Garrick was very active within the theatre world as he was an actor, playwright and manager of a large, successful theatre. His writing is often overlooked because it tends to be eclipsed as a result of his reputation for genius as a performer. However, Garrick was a prolific and popular writer who produced twenty-two original works, as well as numerous adaptations. The majority of his plays were short afterpieces such as Miss in her Teens (1747) and The Lying Valet (1741), but he also wrote three longer plays. In addition he wrote nearly a hundred prologues. Garrick favoured ‘old’ comedy that was popular in the Restoration period as he was opposed to the sentimental comedy that became increasingly popular during the Eighteenth Century. Much of his writing was inspired by or based on French farces.
Love and Marriage: Garrick’s Romantic Life
Garrick had a long running affair with the actress Margaret ‘Peg’ Woffington, whom he met in 1742 when she played Cordelia opposite him in a production of King Lear. The couple never married but they did live together for a period; at first on a house on Bow Street that they shared with Charles Macklin and then in a house on the Strand. It is thought that Garrick entertained thoughts of marrying her and had even gone so far as to purchase a ring. However, Woffington could not be counted on for her fidelity. Her lack of desire to be faithful to Garrick led to the couple’s eventual parting in 1745.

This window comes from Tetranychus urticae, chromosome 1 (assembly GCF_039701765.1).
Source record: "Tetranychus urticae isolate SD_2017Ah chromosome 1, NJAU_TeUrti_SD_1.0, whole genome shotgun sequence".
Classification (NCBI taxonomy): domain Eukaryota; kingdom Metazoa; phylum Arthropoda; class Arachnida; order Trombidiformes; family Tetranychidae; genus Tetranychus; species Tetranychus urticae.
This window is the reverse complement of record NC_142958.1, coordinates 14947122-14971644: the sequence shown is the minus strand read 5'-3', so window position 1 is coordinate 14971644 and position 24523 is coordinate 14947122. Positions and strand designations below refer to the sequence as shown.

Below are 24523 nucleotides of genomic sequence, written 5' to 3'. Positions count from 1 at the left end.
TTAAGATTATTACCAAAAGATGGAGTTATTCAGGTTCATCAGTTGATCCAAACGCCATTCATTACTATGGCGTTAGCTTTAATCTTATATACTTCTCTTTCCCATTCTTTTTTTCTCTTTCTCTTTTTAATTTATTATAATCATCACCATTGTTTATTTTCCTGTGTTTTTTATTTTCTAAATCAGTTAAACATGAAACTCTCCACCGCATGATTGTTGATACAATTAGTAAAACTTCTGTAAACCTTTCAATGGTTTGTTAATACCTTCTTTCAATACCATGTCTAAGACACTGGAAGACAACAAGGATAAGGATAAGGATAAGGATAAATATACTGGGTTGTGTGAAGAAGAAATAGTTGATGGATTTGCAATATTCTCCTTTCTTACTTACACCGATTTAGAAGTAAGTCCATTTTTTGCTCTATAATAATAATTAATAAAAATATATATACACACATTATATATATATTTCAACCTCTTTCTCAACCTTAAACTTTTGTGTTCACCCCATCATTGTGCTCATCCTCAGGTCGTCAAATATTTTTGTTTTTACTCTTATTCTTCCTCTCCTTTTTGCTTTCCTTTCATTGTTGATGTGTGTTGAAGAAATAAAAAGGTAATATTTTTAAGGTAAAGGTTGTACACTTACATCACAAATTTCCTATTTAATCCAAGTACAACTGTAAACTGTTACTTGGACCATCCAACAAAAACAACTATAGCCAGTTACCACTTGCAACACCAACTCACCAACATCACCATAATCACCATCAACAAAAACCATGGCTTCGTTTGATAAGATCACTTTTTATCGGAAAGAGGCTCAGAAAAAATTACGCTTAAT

Garrick is rumoured to have had an illegitimate son with the actress Jane Hippisley with whom it is thought he had an affair in 1746/7. Hippisley, who played Biddy Belair in the original production of Miss in her Teens, later changed her name to Mrs Green in, what was thought to be, an attempt to disguise her son’s parentage. Garrick assumed guardianship of the boy, Samuel Cautherley (born in 1747), who went on to make a series of appearances on stage. However, his parentage remains a mystery with historians unable to confirm either Garrick or Hippisley as his parents.
Later Years: Hiatus and Retirement